a request selection means for receiving requests from the processors, the priority of which is set by the lock request priority setting means, selecting a high priority request prior to a low priority request, and selecting requests in accordance with a predetermined priority when the requests are of the same priority.

BRIEF DESCRIPTION OF THE DRAWINGS

FIG. 1 is a block diagram of an embodiment of the present invention; and

FIG. 2 is a circuit diagram of an embodiment of a priority setting circuit shown in FIG. 1.

DETAILED DESCRIPTION OF THE PREFERRED EMBODIMENT

An embodiment of the present invention will be described by referring to the accompanying drawings.

FIG. 1 is a block diagram of an embodiment of the present invention. Referring to FIG. 1, processors (#0) 10, (#1) 20, and (#2) 30 share a main memory 40. The suffixes 0, 1, and 2 to the signals in FIG. 1 which respectively correspond to the processors 10, 20, and 30. Priority setting circuits 1, 2, and 3, having the same arrangement, respectively correspond to the processors 10, 20, and 30. An input terminal a of each of the priority setting circuits 1 to 3 is connected to the output of the corresponding processor 10, 20, or 30, and remaining input terminals b and c thereof are connected to the outputs of the remaining ones of the processors 10, 20, and 30. The priority setting circuit upgrades the priority of the "own" lock request RQ0 supplied from the corresponding processor 10 to a high level or downgrades it to a low level when the lock request RQ0 contends with "other" lock requests RQ1 or RQ2. In this case, the high and low priorities are expressed by setting signals RQH0 and RQL0 output from the output terminals d and e, respectively, at high level "1". Whether the output signals from the output terminal d or e are set at high level "1" or low level "0" is determined in accordance with the state "1" or "0" of the signal input to a control terminal f of the priority setting circuit 1.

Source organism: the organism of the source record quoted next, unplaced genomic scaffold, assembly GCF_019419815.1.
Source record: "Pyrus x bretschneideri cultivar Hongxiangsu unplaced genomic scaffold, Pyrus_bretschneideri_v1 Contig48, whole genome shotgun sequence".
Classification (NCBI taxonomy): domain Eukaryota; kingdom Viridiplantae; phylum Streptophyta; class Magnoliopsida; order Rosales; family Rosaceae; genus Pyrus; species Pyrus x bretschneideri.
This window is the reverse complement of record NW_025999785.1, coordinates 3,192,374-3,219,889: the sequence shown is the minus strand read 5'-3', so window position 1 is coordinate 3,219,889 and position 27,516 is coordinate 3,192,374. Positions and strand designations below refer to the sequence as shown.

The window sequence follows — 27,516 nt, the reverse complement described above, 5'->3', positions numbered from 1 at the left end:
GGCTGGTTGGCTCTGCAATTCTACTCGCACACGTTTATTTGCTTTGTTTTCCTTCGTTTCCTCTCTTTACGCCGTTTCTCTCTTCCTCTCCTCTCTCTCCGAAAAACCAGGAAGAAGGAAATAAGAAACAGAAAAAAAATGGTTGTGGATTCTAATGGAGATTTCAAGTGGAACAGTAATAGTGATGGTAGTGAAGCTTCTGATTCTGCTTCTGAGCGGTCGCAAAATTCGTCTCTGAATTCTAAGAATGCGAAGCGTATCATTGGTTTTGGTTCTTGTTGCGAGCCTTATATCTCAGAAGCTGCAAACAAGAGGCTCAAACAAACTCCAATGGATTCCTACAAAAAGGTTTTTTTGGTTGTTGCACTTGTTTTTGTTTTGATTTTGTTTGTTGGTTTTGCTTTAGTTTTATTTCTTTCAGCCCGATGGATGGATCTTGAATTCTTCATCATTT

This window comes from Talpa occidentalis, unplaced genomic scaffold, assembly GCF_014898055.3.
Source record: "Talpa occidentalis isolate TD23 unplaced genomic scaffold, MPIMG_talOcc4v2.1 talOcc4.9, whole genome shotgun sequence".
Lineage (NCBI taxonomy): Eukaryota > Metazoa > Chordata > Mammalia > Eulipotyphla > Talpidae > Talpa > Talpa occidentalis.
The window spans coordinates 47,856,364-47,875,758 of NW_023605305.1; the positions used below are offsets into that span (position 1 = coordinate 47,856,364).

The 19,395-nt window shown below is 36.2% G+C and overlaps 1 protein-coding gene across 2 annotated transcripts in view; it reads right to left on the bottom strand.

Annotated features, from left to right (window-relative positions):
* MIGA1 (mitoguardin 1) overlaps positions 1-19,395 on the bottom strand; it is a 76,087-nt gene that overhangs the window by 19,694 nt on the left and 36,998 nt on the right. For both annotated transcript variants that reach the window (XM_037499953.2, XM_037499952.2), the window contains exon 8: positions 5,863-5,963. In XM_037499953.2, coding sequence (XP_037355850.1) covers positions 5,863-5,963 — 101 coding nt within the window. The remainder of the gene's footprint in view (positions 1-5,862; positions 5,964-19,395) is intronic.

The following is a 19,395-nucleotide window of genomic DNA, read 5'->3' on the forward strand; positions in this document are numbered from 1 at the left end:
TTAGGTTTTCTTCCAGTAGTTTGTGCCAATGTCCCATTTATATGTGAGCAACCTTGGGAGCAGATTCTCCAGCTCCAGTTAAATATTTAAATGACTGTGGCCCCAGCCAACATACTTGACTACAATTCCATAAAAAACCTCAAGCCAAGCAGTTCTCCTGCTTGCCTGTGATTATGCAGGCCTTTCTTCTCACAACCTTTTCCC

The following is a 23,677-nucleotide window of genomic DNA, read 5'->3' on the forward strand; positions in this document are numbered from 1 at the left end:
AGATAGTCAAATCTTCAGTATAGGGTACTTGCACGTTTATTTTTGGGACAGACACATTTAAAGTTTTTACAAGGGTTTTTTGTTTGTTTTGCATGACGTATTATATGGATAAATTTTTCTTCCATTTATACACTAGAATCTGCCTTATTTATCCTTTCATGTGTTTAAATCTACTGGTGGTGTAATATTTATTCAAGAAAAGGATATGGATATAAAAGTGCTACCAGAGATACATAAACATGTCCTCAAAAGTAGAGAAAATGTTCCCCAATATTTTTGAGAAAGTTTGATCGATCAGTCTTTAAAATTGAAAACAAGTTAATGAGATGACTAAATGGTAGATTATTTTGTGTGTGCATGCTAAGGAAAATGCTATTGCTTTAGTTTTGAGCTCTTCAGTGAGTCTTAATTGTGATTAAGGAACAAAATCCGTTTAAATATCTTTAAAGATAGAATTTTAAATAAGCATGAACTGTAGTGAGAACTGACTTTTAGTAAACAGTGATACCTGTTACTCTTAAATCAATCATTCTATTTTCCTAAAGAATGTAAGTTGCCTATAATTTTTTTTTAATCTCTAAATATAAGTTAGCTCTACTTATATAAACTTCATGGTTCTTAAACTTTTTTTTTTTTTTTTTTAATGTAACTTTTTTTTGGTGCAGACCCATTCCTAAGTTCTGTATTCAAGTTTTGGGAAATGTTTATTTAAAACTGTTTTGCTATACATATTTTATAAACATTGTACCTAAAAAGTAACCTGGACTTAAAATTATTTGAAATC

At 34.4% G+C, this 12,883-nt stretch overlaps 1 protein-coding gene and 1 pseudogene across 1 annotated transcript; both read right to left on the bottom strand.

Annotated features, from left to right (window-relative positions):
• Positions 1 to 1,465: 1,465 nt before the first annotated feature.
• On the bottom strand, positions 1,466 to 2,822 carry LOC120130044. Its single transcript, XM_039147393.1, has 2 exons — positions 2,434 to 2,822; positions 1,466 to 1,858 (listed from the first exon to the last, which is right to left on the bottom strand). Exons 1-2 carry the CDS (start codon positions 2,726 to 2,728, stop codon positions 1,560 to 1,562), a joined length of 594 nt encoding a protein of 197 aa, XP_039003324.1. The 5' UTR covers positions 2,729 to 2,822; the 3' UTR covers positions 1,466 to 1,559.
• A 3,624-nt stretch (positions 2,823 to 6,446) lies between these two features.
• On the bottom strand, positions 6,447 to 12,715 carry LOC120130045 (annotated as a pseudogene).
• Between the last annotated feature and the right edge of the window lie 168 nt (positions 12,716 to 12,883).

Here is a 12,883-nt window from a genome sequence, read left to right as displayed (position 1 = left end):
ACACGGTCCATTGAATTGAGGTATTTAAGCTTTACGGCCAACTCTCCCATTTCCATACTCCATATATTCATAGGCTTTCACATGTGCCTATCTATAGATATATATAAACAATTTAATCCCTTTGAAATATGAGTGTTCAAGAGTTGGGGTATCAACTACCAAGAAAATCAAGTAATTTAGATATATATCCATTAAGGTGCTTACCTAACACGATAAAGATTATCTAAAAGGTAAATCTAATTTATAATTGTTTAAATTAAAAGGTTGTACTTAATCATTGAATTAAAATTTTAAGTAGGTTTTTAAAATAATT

The priority setting circuits 2 and 3 have the same arrangement as the priority setting circuit 1.

An output terminal d of each of the priority setting circuits 1, 2, and 3 is connected to both high and low priority request selectors 5 and 6. An output terminal e of each of the priority setting circuits 1, 2, and 3 is connected to the low priority request selector 6.

The output signal RQH0 of the priority setting circuit 1 serves as an input to an AND gate 101 of the high priority request selector 5 and one input to a NOR gate 105 of the low priority request selector 6. The output signal RQL0 from the output terminal e of the priority setting circuit 1 serves as an input to an AND gate 106 of the low priority request selector 6.

An output signal RQH1 from the output terminal d of the priority setting circuit 2 serves as an input to an AND gate 102 of the high priority request selector 5 and another input to the NOR gate 105 of the low priority request selector 6. An output signal RQL1 of the output terminal e of the priority setting circuit 2 serves as an input to an AND gate 107 of the low priority request selector 6.

An output signal RQH2 of the output terminal d of the priority setting circuit 3 serves as an input to an AND gate 104 of the high priority request selector 5 and the remaining input to the NOR gate 105 of the low priority request selector 6. An output signal RQL2 of the output terminal e of the priority setting circuit 3 serves as an input to an AND gate 110 of the low priority request selector 6.